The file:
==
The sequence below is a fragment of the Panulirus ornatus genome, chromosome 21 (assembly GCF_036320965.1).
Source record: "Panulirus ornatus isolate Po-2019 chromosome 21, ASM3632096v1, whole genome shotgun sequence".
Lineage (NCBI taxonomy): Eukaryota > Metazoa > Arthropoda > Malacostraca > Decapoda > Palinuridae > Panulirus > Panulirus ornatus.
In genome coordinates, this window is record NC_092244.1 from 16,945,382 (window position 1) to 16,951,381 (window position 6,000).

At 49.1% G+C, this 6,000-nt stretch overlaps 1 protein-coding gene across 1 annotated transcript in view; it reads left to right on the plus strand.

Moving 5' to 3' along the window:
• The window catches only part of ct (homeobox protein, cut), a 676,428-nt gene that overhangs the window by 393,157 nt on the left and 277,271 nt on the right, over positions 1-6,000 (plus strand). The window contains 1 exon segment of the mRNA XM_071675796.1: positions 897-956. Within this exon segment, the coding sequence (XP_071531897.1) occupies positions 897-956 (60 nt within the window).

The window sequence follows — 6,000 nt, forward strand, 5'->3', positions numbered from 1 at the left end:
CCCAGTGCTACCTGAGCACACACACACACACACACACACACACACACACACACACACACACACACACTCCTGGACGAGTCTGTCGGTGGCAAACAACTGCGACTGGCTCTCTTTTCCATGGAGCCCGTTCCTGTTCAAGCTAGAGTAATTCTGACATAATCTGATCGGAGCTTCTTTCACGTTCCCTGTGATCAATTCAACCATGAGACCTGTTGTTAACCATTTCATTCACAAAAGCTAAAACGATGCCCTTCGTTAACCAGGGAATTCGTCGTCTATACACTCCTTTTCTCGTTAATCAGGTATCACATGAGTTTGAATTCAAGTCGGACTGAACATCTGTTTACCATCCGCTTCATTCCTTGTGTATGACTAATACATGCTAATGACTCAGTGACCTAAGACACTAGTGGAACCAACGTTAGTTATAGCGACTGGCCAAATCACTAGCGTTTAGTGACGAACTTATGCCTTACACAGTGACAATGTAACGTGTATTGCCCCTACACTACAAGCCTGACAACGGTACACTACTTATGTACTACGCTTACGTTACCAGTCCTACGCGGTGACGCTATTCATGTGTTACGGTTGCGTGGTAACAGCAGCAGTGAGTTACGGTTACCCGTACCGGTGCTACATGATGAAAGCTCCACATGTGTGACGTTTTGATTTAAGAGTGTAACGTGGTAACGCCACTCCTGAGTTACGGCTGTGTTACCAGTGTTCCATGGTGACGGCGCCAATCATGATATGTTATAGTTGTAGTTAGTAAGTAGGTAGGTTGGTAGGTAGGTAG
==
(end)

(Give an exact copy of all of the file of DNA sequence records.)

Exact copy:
The sequence below is a fragment of the Panulirus ornatus genome, chromosome 21 (assembly GCF_036320965.1).
Source record: "Panulirus ornatus isolate Po-2019 chromosome 21, ASM3632096v1, whole genome shotgun sequence".
Lineage (NCBI taxonomy): Eukaryota > Metazoa > Arthropoda > Malacostraca > Decapoda > Palinuridae > Panulirus > Panulirus ornatus.
In genome coordinates, this window is record NC_092244.1 from 16,945,382 (window position 1) to 16,951,381 (window position 6,000).

At 49.1% G+C, this 6,000-nt stretch overlaps 1 protein-coding gene across 1 annotated transcript in view; it reads left to right on the plus strand.

Moving 5' to 3' along the window:
• The window catches only part of ct (homeobox protein, cut), a 676,428-nt gene that overhangs the window by 393,157 nt on the left and 277,271 nt on the right, over positions 1-6,000 (plus strand). The window contains 1 exon segment of the mRNA XM_071675796.1: positions 897-956. Within this exon segment, the coding sequence (XP_071531897.1) occupies positions 897-956 (60 nt within the window).

The window sequence follows — 6,000 nt, forward strand, 5'->3', positions numbered from 1 at the left end:
CCCAGTGCTACCTGAGCACACACACACACACACACACACACACACACACACACACACACACACACACTCCTGGACGAGTCTGTCGGTGGCAAACAACTGCGACTGGCTCTCTTTTCCATGGAGCCCGTTCCTGTTCAAGCTAGAGTAATTCTGACATAATCTGATCGGAGCTTCTTTCACGTTCCCTGTGATCAATTCAACCATGAGACCTGTTGTTAACCATTTCATTCACAAAAGCTAAAACGATGCCCTTCGTTAACCAGGGAATTCGTCGTCTATACACTCCTTTTCTCGTTAATCAGGTATCACATGAGTTTGAATTCAAGTCGGACTGAACATCTGTTTACCATCCGCTTCATTCCTTGTGTATGACTAATACATGCTAATGACTCAGTGACCTAAGACACTAGTGGAACCAACGTTAGTTATAGCGACTGGCCAAATCACTAGCGTTTAGTGACGAACTTATGCCTTACACAGTGACAATGTAACGTGTATTGCCCCTACACTACAAGCCTGACAACGGTACACTACTTATGTACTACGCTTACGTTACCAGTCCTACGCGGTGACGCTATTCATGTGTTACGGTTGCGTGGTAACAGCAGCAGTGAGTTACGGTTACCCGTACCGGTGCTACATGATGAAAGCTCCACATGTGTGACGTTTTGATTTAAGAGTGTAACGTGGTAACGCCACTCCTGAGTTACGGCTGTGTTACCAGTGTTCCATGGTGACGGCGCCAATCATGATATGTTATAGTTGTAGTTAGTAAGTAGGTAGGTTGGTAGGTAGGTAG